There is plenty of proof and suggestions that these meetings work. Leslie Burns-Dell'Acqua wrote an article in ASMP's 2007 Year End Bulletin that in person meetings can be a key to your success. "The best way is to be honest, open and real. It's okay if your work is not a good fit - there are other clients out there. Practice makes perfect."

In person meetings and networking give you a chance to show your portfolio and gives the art buyers and photo editors something tangible to your talent rather than the just your website. Read through discussions on A Photo Editor or Heather Morton's blogs. Again, the proof is there - and it works.

There is nothing like an in person meeting to get a sense of the person's character, drive and talent.

Monday, April 7, 2008

A Picture Is Worth A Thousand Words

This phrase refers to the idea that any story can be told in just one impactful picture. A picture can tell the reader in one glance what the gist of the words are. This is where photographers and creatives come in. The collaboration of ideas to lead the viewer to understand the purpose of the ad.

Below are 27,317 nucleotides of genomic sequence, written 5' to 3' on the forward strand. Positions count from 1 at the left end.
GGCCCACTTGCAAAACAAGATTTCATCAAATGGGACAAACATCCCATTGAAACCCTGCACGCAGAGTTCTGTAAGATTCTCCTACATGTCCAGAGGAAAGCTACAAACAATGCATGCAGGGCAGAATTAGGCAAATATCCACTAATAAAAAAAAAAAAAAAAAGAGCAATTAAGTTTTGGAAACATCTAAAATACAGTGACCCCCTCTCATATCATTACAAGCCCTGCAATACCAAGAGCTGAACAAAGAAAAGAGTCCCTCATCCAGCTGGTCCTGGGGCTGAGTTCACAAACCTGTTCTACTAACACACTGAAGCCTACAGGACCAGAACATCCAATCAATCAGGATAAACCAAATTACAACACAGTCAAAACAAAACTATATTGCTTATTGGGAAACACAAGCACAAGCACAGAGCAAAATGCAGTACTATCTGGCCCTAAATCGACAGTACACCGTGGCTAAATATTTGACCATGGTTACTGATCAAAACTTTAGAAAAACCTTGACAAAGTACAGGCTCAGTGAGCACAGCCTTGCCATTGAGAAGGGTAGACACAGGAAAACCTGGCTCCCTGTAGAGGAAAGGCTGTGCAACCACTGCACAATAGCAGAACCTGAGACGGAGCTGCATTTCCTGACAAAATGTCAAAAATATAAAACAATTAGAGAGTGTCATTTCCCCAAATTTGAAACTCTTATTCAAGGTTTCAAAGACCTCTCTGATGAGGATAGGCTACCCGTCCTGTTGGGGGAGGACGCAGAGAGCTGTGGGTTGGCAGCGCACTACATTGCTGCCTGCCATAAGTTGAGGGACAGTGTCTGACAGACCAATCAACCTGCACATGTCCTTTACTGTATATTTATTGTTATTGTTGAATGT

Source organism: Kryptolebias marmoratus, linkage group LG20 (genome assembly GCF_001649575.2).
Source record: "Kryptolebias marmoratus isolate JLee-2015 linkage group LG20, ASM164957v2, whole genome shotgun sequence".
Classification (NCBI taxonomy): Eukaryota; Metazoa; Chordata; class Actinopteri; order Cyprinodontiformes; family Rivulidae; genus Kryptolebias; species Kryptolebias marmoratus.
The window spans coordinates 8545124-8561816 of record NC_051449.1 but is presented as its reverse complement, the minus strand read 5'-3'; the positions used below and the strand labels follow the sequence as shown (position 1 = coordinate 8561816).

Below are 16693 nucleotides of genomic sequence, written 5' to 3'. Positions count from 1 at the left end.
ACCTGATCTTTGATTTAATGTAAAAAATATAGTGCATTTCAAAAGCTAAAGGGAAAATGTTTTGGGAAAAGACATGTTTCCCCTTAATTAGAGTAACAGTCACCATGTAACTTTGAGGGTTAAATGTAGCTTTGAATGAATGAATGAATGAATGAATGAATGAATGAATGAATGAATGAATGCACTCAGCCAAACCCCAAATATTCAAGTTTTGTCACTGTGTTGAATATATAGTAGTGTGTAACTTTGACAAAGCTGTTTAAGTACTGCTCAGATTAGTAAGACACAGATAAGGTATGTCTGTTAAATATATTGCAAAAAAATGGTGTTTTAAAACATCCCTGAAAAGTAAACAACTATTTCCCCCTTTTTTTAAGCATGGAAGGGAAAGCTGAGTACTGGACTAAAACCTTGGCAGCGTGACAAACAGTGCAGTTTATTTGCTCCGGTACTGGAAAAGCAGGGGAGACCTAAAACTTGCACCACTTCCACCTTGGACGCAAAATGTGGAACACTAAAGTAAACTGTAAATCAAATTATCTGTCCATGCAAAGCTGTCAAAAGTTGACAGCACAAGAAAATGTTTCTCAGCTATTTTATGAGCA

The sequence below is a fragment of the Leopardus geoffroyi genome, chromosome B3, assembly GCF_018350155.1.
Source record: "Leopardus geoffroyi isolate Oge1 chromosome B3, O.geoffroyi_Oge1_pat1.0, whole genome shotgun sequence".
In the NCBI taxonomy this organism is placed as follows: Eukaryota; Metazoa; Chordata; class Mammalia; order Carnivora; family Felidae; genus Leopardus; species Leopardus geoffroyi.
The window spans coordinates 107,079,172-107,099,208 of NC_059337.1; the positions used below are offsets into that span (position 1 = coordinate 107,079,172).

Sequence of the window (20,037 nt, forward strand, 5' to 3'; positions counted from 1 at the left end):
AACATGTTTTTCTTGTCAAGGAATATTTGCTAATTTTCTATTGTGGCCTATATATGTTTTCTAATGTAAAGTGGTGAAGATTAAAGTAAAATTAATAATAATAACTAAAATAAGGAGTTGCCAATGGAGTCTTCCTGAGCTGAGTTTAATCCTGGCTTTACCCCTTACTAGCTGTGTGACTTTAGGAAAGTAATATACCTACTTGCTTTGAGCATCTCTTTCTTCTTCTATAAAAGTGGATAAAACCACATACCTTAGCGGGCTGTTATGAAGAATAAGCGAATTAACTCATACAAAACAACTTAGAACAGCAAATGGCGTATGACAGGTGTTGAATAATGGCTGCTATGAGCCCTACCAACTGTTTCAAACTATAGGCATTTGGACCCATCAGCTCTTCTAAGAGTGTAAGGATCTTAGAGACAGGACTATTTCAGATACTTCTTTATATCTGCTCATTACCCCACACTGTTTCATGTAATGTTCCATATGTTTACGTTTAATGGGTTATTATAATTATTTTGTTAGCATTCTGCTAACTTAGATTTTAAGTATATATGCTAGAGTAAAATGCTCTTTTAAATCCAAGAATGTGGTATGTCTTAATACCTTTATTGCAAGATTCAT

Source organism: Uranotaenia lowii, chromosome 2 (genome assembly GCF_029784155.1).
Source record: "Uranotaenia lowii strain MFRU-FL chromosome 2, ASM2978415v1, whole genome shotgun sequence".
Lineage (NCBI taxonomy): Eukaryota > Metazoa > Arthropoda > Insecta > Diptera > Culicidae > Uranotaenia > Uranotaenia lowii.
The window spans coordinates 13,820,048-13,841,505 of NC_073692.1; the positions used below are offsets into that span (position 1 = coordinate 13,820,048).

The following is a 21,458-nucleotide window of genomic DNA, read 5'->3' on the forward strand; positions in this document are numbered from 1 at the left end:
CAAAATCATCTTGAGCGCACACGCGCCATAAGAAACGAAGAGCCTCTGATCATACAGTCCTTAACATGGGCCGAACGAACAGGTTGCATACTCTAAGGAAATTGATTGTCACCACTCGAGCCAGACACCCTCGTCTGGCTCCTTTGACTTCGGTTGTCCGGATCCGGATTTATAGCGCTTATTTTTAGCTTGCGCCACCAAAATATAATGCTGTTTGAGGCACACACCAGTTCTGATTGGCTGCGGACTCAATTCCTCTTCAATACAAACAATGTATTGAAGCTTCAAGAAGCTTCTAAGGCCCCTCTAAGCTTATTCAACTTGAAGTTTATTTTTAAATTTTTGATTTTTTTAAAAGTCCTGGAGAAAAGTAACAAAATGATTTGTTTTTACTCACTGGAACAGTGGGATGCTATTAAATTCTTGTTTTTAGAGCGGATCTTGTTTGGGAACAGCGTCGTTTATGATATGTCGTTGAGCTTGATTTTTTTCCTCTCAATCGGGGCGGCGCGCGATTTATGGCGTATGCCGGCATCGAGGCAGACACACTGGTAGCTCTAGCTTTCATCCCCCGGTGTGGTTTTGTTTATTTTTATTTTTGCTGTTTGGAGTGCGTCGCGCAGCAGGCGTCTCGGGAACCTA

This visual message is an important communication medium in our society, especially to the individual who views it. To each person the image tells the story as how that person interprets it. But it still proves how important those visuals are, so keep raising the bar.

Saturday, April 5, 2008

Swedish Fish ads

I couldn't help but laugh this morning when I came across these Swedish Fish ads by New York's JWT. So brilliantly executed, the "A friend you can eat" campaign is bright and colorful featuring your favorite snuggly animals. A bunny waffle, a kitty sandwich and a grilled teddy bear panini are among the executions (to see more head over to Ads of the World.) Under the cuddly animal the copy reads "Nej"... pronounced "neigh" in swedish, meaning "No". And under the swedish fish? "Ja" meaning "yes".... Clever!

The photographer is David Rowland, First Base Digital Imaging U.K. His site has a mix of different genres of photography but his advertising portfolio is the most eye-catching.

Friday, April 4, 2008

Artist Friday - Turbo Squid

I had heard about this site but had never investigated or used any imagery. Another art buyer mentioned it to me today so I thought I would take a closer look. Turbo Squid is not necessarily an artist but more of a stock house specializing in 3D models (as well as other things). You can search for the specific imagery you are looking for just like any other traditional stock imagery site. The 3D products offered are from different artists and developers and range from animals to cars to characters.